Science Minister visits UVic, tours DMS labs

Minister Duncan and DMS team

The best science happens when barriers to participation are removed so that everyone can contribute, says federal Science Minister Kirsty Duncan.

Duncan paid a recent visit to the University of Victoria, her latest stop on a cross-country tour to discuss how Canada’s research communities can improve equity, diversity, and inclusion – particularly in the fields of science, technology, engineering, and math (STEM).

“We understand that our future will be brighter when all people are empowered to fulfill their greatest ambitions,” she said in a media release about her UVic visit.

Though females in Canada are the majority of university graduates (66 per cent in 2011), they account for only 39 per cent of STEM graduates. When they do graduate, they have higher unemployment rates, lower wages, and a higher rate of job mismatch compared to their male peers – even when there’s no clear difference in ability.[1]

The numbers are similar in higher education: 36 per cent of PhD STEM graduates are women. Only 30 per cent hold one of Canada’s 1,612 research chair positions.[2]

To address this inequality, Duncan announced this summer that the federal government would adopt the Athena SWAN (Scientific Women’s Academic Network) initiative, an internationally recognized program that celebrates those in higher education who implement practices to improve equity, diversity and inclusion in STEM.

To that end, she’s been visiting post-secondary institutions across the country, talking with students, academics, and researchers to understand how best to implement SWAN. Her trip to UVic was the latest on that tour.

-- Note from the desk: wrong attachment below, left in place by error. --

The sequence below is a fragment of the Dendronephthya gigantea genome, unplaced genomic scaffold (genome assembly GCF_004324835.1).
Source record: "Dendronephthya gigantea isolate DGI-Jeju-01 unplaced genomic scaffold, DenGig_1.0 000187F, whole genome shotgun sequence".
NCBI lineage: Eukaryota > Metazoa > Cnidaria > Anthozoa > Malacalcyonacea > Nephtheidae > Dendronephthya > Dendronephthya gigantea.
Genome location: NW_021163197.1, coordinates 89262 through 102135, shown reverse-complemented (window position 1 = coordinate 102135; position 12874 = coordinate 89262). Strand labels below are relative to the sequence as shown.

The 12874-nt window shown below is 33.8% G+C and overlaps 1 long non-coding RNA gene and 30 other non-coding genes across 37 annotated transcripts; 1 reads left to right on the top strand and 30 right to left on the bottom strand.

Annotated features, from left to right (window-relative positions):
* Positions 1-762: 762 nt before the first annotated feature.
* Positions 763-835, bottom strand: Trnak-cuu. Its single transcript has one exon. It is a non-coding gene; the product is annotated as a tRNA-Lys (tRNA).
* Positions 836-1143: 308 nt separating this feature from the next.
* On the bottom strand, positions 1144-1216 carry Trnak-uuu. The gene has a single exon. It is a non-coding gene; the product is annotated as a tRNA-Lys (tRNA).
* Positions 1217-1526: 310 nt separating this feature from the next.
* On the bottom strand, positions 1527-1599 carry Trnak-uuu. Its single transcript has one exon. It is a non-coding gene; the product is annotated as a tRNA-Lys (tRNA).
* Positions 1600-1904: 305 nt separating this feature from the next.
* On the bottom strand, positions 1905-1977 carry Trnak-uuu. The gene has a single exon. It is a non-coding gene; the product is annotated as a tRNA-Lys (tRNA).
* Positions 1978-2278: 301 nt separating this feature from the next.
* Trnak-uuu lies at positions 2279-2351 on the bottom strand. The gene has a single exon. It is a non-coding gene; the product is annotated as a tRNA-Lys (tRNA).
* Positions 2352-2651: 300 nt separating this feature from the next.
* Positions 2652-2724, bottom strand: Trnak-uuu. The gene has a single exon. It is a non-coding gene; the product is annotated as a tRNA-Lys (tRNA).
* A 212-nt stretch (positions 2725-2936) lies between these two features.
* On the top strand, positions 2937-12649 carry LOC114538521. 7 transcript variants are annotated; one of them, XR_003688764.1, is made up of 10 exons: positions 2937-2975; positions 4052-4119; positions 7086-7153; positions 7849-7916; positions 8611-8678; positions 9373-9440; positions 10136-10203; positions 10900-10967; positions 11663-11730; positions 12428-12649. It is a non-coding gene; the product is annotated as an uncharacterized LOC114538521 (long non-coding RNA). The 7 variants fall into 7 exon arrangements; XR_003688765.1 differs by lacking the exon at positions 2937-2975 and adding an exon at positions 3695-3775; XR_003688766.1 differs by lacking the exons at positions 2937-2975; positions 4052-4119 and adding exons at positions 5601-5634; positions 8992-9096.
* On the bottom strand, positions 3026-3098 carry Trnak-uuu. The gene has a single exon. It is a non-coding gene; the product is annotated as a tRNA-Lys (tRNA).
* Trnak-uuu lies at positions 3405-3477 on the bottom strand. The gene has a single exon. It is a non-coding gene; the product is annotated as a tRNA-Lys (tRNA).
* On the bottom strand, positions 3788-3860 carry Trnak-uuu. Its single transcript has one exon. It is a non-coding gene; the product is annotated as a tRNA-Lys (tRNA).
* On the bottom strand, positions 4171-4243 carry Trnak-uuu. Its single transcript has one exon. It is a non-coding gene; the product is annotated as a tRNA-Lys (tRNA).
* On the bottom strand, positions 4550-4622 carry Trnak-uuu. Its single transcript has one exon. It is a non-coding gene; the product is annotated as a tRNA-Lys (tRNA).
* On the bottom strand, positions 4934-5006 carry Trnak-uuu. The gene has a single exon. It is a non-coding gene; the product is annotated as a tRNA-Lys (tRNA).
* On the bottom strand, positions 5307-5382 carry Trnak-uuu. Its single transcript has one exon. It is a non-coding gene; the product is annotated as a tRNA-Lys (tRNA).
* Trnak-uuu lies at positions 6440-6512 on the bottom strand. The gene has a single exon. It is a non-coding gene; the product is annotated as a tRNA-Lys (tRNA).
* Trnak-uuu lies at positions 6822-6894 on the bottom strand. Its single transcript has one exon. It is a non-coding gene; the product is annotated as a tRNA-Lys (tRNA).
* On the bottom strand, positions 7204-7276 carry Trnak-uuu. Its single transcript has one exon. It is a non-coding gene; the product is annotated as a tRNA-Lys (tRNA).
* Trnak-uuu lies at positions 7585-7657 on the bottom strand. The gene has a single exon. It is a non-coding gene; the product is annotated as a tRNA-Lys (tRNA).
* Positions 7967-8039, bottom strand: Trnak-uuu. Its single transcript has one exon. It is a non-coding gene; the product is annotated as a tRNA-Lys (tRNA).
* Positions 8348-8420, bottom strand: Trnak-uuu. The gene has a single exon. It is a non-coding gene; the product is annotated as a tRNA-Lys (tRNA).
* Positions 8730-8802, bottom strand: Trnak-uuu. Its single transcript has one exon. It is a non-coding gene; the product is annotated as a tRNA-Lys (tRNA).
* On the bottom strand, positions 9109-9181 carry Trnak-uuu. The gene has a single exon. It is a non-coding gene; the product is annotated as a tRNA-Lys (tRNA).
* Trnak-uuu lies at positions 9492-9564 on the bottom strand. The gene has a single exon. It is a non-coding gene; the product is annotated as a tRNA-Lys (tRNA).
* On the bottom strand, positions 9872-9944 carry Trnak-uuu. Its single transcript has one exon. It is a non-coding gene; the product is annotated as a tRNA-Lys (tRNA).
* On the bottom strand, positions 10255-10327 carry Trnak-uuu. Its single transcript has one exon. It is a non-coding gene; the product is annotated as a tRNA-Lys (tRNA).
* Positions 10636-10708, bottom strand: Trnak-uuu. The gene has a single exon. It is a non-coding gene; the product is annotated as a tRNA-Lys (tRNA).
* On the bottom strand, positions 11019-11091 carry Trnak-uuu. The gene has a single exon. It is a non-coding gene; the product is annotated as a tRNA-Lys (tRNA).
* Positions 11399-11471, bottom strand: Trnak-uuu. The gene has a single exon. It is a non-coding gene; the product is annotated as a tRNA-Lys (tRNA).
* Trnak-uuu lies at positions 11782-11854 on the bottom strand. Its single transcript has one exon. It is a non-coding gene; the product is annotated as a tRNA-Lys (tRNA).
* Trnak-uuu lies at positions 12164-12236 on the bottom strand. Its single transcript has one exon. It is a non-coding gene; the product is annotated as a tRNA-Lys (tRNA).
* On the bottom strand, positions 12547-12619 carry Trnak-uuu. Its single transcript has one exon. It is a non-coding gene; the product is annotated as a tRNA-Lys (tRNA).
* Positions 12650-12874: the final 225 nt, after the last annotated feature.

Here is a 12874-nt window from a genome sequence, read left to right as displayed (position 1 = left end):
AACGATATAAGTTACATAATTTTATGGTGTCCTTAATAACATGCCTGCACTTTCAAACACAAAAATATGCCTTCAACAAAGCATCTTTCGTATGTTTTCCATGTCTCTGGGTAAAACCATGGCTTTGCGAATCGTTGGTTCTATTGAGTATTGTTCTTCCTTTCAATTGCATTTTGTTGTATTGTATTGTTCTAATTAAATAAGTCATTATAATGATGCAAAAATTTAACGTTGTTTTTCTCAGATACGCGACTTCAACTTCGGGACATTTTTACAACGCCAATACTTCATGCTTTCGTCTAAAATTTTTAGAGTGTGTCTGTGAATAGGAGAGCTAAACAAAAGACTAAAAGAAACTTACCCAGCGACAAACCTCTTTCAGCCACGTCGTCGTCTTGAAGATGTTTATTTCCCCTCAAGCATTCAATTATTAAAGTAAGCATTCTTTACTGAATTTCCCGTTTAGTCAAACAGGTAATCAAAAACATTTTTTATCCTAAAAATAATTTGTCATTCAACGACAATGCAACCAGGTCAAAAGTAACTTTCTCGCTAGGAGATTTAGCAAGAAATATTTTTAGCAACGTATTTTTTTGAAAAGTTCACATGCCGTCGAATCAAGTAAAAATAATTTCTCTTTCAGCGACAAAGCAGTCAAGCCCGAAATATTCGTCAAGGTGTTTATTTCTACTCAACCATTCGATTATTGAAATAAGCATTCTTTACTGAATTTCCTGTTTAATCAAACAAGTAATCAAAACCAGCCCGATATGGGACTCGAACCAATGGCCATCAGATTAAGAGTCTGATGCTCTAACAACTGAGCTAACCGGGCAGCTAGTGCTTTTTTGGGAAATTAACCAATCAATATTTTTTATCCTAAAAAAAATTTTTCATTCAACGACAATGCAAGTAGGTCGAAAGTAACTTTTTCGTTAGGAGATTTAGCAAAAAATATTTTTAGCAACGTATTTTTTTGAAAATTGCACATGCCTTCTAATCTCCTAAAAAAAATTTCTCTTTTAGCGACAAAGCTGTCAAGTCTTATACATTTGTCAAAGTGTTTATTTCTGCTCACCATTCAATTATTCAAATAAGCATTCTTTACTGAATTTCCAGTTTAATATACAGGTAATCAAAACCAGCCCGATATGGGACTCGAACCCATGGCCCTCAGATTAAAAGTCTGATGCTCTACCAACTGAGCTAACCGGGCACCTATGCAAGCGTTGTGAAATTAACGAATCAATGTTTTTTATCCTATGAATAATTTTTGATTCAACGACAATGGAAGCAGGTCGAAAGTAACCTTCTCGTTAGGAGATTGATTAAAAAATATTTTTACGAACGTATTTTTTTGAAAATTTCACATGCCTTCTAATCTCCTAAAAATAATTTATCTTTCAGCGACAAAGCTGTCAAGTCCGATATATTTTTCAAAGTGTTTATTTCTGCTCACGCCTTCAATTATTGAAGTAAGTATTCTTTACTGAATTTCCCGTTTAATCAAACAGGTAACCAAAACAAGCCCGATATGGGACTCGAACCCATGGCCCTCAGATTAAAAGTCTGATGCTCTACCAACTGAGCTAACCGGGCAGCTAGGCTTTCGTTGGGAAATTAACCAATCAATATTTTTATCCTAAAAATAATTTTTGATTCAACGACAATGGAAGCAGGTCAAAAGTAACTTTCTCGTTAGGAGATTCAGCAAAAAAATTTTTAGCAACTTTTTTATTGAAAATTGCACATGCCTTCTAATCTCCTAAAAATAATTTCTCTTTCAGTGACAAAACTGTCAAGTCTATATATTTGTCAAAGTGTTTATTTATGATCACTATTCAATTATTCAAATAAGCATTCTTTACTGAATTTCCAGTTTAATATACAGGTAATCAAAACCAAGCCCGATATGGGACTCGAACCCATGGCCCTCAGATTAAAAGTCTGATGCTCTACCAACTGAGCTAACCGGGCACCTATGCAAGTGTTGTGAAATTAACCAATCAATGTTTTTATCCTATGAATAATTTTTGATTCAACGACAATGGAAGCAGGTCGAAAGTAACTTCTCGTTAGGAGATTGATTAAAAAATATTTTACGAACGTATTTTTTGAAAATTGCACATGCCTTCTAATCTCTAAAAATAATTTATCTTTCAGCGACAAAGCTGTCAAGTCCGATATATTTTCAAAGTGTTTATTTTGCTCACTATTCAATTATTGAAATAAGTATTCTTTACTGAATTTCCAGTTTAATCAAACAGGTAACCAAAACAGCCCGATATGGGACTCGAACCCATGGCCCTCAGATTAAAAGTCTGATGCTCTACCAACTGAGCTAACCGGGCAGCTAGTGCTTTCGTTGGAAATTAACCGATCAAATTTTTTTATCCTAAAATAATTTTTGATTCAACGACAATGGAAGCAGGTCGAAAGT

Before discussing the topic with representatives from UVic, Royal Roads University, Camosun College, and North Island College, she toured the labs of two female scientists working in UVic’s Division of Medical Sciences (DMS), whose work may transform treatments for those with serious neurological conditions.

Dr. Stephanie Willerth, associate professor in the Faculty of Engineering and the Canada Research Chair for Biomedical Engineering, showcased her 3D-printing lab, where she and her students are studying stem cell-based tissue engineering.

Stem cells are the basic building blocks of the body. They have the unique ability to divide indefinitely and morph into other cell types, each with specialized functions, such as neurons found in the brain or red and white cells in the blood.

Among other work, Willerth and her team are exploring ways to cultivate stem cell tissues for transplant in the spinal cord – a method of treatment that may one day improve, or even restore, spinal function lost to disease or injury.

Dr. Leigh Anne Swayne, who in April received a $220,000 grant from the Canada Foundation for Innovation, studies the fundamental mechanisms of cellular plasticity – how cells grow, develop, and survive – in the brain and heart.

The research she and her students are doing is paving the way for better treatments for various neurological conditions including Schizophrenia, autism spectrum disorders, stroke, and Alzheimer’s. Their work on genetic variants underlying heart disease has already improved diagnosis and patient care.

 “Dr. Swayne, Dr. Willerth and their teams are carrying out cutting-edge research that has the potential to impact the health of Canadians across the country,” said Duncan. “These hard-working scientists are also important role models for the young women and girls across Canada who dream of fulfilling their greatest ambitions in STEM.”